Out of the shadows, into the spotlight for Ohio State's Tyquan Lewis and Gareon Conley in 2016?

COLUMBUS, Ohio -- Quick, without looking ... who led Ohio State in sacks last season?

All but the most serious Buckeyes fans probably guessed Joey Bosa. Or maybe linebackers Darron Lee or Joshua Perry. Perhaps even Adolphus Washington. Nope. It was defensive lineman Tyquan Lewis, who had eight.

OK, here’s another one. Did you know that Ohio State has a returning starting cornerback that coaches say will be as good or better than the past three draft picks to come out of Columbus from that position?

He’s junior Gareon Conley, and somehow he and Lewis have accomplished the impossible. They both played great last year for one of the most hyped teams in recent Big Ten history, yet they remain underrated nationally -- and even around the conference.

But as two of only three full-time defensive starters back from the 2015 Buckeyes, they should help form the backbone of this year’s team. Head coach Urban Meyer praises both of them for providing “exceptional leadership” to a young roster.

Lewis earned only honorable mention All-Big Ten honors last season despite his team-best sack total. Of course, he was overshadowed by having a superstar like Bosa line up at the other defensive end spot. And, yes, he probably benefited from all the attention Bosa got, as offenses almost always double- and sometimes even triple-teamed the league’s defensive lineman of the year.

Yet, it’s also noteworthy that Lewis, who added 14 tackles for loss a year ago, put up his numbers last season while dealing with a torn labrum in his left shoulder that required surgery in January.

“It was bad off, but hey, that’s what surgery is for,” Lewis said. “It was just something down inside you where you just play. I didn’t think about it. I just played.”

Still, Lewis admits he couldn’t use his hands much to shed blockers late last season, harnessed as he was by a shoulder brace and, you know, the pain. He’s looking forward to playing freer this fall with full health. And the 266-pounder is much more than just an edge rusher.

“He plays the run really well,” defensive line coach Larry Johnson said. “He can play in front of a 320-pound tackle easily. He’s just so strong, so fluid and very unassuming -- he does his job and everything we ask him to do.”

The junior also is one of the defense's top leaders. His young teammates listen to him, not that they have much choice, really. Lewis is always talking, often at a high volume.

“I’m just a naturally loud person,” Lewis said. “I’m very vocal. I try and inspire. But I also try to correct guys and lead my unit in the right way.”

Conley doesn’t make as much noise as Lewis. At least not until he goes out on the field. As a first-year starter in 2015, he had two interceptions and five pass breakups. Defensive backs coach Kerry Coombs said that Conley played as well as fellow corner Eli Apple for the first half of last year before hitting a wall that was perhaps caused by fatigue. Apple was drafted No. 10 overall in the NFL draft this spring.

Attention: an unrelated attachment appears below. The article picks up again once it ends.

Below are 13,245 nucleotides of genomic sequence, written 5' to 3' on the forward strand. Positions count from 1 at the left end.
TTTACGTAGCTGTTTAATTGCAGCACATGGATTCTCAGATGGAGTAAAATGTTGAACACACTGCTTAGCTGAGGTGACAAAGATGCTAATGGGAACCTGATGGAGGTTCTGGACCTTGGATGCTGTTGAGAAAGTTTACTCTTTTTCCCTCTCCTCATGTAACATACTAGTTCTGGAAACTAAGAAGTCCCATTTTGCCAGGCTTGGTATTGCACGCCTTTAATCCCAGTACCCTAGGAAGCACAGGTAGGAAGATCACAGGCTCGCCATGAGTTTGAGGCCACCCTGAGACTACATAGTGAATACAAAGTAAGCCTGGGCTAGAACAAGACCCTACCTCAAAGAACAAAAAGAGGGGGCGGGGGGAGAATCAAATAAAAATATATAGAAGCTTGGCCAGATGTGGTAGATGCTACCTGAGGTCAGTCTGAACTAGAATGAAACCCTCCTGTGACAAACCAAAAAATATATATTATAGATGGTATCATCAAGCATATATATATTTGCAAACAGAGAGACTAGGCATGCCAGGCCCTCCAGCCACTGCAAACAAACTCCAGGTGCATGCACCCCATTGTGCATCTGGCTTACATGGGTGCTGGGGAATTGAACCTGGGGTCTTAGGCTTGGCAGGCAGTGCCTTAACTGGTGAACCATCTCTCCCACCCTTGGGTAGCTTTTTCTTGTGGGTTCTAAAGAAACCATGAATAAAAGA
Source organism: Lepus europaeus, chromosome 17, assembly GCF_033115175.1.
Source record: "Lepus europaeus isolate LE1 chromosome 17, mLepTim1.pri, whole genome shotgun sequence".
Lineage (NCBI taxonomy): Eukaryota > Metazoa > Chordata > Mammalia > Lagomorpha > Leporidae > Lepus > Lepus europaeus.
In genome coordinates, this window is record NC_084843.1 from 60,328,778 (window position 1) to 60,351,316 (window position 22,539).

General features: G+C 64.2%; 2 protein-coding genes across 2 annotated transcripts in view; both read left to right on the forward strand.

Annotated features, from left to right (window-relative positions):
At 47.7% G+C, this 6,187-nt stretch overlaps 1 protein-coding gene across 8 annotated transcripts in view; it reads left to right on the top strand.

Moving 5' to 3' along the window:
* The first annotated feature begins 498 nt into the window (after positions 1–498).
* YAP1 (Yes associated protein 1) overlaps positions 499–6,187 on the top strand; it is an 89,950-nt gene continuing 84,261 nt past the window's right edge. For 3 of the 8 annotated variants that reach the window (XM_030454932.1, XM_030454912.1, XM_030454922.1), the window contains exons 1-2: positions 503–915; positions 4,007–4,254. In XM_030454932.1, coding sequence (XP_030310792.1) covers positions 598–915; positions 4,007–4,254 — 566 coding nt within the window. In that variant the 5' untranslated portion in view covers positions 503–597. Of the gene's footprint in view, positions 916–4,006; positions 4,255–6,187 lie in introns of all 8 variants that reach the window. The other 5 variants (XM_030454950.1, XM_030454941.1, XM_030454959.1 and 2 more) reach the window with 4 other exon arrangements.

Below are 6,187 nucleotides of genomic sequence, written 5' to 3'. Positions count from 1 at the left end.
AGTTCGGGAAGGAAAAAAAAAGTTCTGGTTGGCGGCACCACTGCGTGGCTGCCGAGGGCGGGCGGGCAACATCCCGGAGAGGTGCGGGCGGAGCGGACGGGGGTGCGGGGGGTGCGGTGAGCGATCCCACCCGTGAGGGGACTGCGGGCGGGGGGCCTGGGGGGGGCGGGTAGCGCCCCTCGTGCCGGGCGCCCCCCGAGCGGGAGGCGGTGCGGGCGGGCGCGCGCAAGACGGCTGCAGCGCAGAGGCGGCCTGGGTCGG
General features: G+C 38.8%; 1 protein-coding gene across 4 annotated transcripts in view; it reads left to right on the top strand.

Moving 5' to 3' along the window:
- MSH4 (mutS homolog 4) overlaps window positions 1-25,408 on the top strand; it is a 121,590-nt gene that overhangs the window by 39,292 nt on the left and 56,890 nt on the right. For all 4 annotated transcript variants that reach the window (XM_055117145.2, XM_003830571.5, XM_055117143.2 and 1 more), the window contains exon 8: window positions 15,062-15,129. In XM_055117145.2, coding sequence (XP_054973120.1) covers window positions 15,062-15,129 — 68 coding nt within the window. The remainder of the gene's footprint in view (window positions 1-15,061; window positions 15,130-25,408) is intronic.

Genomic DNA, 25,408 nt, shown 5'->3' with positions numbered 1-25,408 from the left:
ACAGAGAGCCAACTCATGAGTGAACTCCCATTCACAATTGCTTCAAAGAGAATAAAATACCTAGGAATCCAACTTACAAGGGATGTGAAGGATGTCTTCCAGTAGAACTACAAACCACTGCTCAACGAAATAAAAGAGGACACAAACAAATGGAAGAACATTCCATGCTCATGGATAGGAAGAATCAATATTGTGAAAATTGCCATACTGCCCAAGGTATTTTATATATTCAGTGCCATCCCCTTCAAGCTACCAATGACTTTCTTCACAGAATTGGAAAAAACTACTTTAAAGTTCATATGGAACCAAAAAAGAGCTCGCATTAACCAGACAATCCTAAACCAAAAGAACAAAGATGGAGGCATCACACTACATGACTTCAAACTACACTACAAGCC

Ohio State’s previous two No. 1 corners, Bradley Roby (2013) and Doran Grant (2014), also got drafted, with Roby also going in the first round. Coombs says Conley is "absolutely" on the same path as his predecessors.

“The pattern around here has been pretty clear,” Coombs said. “You play opposite a great corner for a year, then the next year you’re the prime guy. That’s the role Gareon will fill this year. He’s as talented, I believe, and as good as any corner in the country.”

In a league already boasting two All-Americans at cornerback -- Michigan’s Jourdan Lewis and reigning Thorpe Award winner Desmond King from Iowa -- as well as other established players at the position, Conley hasn’t received a lot of preseason accolades. Which is OK by him.

“I’ll make a name for myself on how I play this year,” he said. “As far as the media and all the rankings and things, I don’t really look at that.”

Conley is the returning veteran of a very green secondary. At least Lewis still has Sam Hubbard, who played a lot as a true freshman defensive end last year. The three other starters from last year’s defensive backfield are in NFL camps. Conley has been showing the youngsters around him the ropes.

“He’s an unbelievable leader in my room right now,” Coombs said. “We needed him to do that, and what he’s providing has been exceptional. “

Lewis and Conley were overshadowed last year by the slew of NFL draft picks surrounding them. Even this year, they don’t garner as much buzz as fellow returning defensive starter Raekwon McMillan, a 2015 Butkus Award finalist.

Don’t be surprised to see both of them become household names this season.